Social networking as a useful business tool

* Reader feedback on the use of social networking in the workplace

In our last newsletter, we discussed the introduction - whether intentional or not - of social networking tools into the workplace. And we're becoming more convinced than ever that social networks like Facebook can indeed serve a useful function - especially since opportunities exist for features like "private" groups for easy collaboration.

We asked for your thoughts on this issue, and we received this especially thought-provoking response from a reader. He remarked, “I am strong proponent of social networking as a useful business tool both inside and outside the firewall. Let me explain.

“Inside the firewall a social network provides a company with a means to broaden its communication to its employees, suppliers and even customers. There are a number of software developers who have created application platforms that can reside on a company server or be delivered as a SaaS solution that create a social network solution. It sure beats the water cooler and rumor mill as a means of disseminating a wide range of information, from the social to the policy side of any business. It creates connections of like-minded individuals within the company whether their interests lie in line dancing after hours, or solving bottlenecks on production lines. For suppliers and customers these enterprise social networks can be used to improve manufacturing processes, supply delivery, warehousing and distribution, customer support and more.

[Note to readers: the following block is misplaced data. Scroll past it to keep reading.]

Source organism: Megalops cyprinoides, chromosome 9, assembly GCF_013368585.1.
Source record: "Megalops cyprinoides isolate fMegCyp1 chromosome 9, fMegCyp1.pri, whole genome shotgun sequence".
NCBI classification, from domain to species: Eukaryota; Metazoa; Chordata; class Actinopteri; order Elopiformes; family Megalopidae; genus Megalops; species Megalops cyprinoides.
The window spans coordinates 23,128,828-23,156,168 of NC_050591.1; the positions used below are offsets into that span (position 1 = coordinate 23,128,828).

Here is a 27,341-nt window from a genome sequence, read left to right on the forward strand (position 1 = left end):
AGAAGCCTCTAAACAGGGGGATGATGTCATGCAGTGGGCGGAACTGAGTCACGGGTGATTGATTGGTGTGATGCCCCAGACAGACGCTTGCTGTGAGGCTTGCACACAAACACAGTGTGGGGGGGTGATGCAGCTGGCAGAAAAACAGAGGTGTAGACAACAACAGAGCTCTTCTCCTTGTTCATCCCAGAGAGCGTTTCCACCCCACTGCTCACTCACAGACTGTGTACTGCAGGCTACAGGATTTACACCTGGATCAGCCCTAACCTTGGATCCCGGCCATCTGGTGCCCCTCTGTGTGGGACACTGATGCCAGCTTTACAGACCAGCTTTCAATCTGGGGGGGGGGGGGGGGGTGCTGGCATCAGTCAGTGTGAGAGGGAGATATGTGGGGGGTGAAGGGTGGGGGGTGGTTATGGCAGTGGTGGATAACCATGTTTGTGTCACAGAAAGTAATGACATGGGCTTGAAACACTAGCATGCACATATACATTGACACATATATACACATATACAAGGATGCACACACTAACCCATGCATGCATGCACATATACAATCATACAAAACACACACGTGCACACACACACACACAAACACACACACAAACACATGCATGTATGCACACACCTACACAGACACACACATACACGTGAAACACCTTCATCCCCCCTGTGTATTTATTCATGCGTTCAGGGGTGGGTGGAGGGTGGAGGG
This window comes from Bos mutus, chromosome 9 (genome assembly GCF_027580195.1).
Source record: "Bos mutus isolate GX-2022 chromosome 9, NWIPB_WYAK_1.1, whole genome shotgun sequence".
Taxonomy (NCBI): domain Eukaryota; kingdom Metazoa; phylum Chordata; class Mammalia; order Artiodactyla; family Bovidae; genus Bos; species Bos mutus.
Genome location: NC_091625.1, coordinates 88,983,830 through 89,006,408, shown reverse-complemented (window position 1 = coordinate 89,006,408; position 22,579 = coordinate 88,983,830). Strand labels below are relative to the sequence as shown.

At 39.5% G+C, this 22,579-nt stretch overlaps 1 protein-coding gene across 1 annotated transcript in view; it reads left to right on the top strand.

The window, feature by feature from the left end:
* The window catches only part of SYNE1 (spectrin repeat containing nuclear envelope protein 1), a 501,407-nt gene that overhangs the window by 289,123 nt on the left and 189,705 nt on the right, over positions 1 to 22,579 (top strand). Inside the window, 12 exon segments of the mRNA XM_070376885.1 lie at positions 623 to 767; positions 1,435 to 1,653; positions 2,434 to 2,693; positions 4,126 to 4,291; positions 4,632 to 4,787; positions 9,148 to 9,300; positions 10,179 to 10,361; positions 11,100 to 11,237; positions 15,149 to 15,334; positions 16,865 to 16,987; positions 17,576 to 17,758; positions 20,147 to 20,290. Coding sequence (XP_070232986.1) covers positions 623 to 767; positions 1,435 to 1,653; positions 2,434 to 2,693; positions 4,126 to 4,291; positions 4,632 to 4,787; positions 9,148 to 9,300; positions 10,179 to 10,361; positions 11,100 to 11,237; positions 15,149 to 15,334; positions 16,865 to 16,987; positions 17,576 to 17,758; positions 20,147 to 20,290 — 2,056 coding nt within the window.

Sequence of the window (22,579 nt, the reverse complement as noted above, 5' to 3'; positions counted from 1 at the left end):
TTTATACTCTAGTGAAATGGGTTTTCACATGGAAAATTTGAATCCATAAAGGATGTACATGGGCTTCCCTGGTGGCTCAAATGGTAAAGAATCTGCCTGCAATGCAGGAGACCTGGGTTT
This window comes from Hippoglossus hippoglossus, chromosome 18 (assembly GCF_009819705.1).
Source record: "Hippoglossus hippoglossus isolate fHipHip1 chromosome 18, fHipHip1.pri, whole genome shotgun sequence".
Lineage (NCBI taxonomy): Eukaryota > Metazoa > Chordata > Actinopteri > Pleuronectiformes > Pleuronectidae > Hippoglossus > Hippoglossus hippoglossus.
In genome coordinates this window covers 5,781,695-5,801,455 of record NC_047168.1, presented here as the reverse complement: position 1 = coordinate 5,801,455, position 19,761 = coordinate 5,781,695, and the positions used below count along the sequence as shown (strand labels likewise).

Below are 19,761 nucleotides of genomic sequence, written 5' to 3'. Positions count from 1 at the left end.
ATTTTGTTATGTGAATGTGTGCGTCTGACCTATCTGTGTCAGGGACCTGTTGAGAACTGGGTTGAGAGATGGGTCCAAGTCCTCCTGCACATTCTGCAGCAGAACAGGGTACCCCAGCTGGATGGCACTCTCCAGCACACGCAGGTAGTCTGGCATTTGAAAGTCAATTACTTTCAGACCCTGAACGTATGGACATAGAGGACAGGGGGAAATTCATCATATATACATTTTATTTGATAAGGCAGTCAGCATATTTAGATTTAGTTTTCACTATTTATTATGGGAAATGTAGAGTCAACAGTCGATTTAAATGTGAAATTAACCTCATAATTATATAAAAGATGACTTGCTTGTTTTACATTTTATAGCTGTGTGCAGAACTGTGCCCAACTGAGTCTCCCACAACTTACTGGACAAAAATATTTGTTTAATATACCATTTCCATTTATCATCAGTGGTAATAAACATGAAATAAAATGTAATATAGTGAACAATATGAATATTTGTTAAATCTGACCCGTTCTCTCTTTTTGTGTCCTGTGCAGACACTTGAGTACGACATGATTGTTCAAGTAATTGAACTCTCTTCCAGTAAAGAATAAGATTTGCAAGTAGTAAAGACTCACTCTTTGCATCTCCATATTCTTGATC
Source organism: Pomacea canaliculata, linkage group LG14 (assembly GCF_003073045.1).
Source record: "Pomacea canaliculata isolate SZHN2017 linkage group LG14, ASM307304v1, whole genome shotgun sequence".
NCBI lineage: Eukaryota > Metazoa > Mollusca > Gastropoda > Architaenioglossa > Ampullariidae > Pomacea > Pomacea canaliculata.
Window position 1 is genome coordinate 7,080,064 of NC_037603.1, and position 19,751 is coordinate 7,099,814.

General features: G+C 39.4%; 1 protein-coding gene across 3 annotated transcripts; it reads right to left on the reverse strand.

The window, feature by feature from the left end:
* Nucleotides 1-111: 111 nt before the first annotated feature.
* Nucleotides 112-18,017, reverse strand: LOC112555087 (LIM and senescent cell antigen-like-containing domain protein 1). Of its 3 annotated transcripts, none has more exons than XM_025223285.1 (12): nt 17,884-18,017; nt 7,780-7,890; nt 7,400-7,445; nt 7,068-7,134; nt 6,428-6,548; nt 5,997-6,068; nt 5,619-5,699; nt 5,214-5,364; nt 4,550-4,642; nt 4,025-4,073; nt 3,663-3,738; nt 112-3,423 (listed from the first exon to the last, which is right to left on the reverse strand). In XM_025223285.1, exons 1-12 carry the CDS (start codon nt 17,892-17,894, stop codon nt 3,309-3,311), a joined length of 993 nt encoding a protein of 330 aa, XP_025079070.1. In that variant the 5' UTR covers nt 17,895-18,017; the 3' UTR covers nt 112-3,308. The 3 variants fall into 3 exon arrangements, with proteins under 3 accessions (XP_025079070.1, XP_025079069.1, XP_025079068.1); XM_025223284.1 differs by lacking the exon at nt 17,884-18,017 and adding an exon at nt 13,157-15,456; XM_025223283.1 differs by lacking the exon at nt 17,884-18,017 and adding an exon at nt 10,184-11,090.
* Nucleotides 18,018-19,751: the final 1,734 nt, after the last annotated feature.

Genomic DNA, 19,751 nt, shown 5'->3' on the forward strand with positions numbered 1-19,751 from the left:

“Using the more public type of social networks like Facebook or MySpace provides a different dynamic for businesses. These can be great online event venues inviting friends (customers, staff, suppliers and extended family) to activities of interest to the company. And this is just one of so many uses for social networking in the B2B (business to business) and B2C (business to consumer) world.

“Think about how social network interest groups can raise collective consciousness, bring people with common interests into the virtual together, impart knowledge and information in a non-business-like way.

“I currently am working with a company that puts social networks into schools to create relevancy for kids who otherwise tune out in the classroom but tune in virtually, reducing dropout rates.”

Let us know what you’re thinking, and we’ll continue to share the thoughts.

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